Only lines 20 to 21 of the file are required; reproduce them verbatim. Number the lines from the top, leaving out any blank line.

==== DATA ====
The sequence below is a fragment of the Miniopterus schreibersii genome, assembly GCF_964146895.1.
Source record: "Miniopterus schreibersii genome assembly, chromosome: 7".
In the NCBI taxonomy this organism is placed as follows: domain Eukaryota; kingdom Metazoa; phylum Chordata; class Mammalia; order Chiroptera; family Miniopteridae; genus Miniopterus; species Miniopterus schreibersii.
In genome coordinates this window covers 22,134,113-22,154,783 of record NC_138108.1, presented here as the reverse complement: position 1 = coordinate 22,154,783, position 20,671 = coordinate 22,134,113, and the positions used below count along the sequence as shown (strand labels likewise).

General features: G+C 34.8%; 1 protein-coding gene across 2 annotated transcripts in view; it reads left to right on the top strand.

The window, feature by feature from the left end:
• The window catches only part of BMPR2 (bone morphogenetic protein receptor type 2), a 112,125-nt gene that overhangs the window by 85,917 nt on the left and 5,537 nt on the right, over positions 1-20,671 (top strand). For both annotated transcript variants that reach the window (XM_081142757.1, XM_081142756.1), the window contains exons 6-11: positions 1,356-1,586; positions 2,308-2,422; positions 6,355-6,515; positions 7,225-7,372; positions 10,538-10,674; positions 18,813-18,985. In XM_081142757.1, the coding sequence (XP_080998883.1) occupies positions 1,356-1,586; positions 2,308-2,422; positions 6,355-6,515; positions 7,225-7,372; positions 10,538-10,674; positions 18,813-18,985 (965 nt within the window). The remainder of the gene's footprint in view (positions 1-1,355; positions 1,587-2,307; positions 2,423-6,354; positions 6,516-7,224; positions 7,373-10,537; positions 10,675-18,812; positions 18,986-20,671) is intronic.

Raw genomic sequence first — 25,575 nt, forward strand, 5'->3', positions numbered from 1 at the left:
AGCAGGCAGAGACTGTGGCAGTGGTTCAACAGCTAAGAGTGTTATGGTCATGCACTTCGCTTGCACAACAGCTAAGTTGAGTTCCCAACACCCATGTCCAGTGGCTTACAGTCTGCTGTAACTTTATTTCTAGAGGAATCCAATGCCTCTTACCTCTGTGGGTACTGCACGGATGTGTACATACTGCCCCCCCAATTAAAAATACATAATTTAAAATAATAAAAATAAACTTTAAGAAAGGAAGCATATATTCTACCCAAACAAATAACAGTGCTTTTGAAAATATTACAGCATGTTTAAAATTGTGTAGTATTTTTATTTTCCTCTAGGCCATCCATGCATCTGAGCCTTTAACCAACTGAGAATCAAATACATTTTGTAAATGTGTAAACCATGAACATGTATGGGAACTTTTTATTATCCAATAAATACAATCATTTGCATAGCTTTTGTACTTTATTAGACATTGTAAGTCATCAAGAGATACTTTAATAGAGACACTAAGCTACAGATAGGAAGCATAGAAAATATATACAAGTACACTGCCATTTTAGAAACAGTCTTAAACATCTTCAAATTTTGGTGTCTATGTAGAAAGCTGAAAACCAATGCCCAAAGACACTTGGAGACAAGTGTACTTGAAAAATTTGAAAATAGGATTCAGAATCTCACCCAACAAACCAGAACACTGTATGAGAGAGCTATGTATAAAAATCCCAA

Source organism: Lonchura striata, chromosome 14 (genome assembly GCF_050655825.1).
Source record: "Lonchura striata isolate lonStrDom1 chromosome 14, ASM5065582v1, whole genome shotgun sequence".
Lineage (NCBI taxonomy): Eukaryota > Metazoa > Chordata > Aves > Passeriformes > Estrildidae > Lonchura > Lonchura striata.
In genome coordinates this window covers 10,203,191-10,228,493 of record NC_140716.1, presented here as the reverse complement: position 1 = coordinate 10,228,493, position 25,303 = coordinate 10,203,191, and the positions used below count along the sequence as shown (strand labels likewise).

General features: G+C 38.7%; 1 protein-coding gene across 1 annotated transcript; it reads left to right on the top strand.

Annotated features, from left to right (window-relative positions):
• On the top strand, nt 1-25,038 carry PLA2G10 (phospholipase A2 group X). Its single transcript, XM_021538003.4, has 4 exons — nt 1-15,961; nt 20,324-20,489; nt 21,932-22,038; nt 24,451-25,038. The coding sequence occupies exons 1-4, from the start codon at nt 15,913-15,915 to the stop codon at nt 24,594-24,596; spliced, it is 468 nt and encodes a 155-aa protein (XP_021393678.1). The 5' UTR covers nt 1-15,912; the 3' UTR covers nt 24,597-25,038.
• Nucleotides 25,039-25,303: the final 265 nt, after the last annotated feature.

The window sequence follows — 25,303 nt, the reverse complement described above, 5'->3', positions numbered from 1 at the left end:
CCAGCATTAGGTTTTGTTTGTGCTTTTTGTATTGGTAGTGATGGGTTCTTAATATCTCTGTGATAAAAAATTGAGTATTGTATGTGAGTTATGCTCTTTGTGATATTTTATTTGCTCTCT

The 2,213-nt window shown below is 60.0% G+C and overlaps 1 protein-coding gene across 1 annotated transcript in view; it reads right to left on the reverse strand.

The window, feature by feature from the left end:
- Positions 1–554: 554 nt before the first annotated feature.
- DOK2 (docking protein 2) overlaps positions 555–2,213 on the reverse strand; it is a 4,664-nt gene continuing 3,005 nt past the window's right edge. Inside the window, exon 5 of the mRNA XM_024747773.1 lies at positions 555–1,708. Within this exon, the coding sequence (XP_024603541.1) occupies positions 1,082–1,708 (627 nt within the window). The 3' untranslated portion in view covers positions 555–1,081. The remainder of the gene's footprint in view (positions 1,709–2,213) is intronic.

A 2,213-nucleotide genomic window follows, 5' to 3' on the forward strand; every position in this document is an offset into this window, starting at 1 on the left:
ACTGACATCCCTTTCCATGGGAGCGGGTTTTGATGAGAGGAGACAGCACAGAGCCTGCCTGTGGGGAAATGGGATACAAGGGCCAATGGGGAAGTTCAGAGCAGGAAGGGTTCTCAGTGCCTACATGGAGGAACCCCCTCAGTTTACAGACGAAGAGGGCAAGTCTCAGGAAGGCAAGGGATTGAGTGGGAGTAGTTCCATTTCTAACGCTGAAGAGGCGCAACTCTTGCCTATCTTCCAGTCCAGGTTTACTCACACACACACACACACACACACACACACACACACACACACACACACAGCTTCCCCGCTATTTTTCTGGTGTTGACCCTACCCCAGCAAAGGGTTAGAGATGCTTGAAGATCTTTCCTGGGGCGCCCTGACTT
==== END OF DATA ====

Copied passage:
The 2,213-nt window shown below is 60.0% G+C and overlaps 1 protein-coding gene across 1 annotated transcript in view; it reads right to left on the reverse strand.

The window, feature by feature from the left end: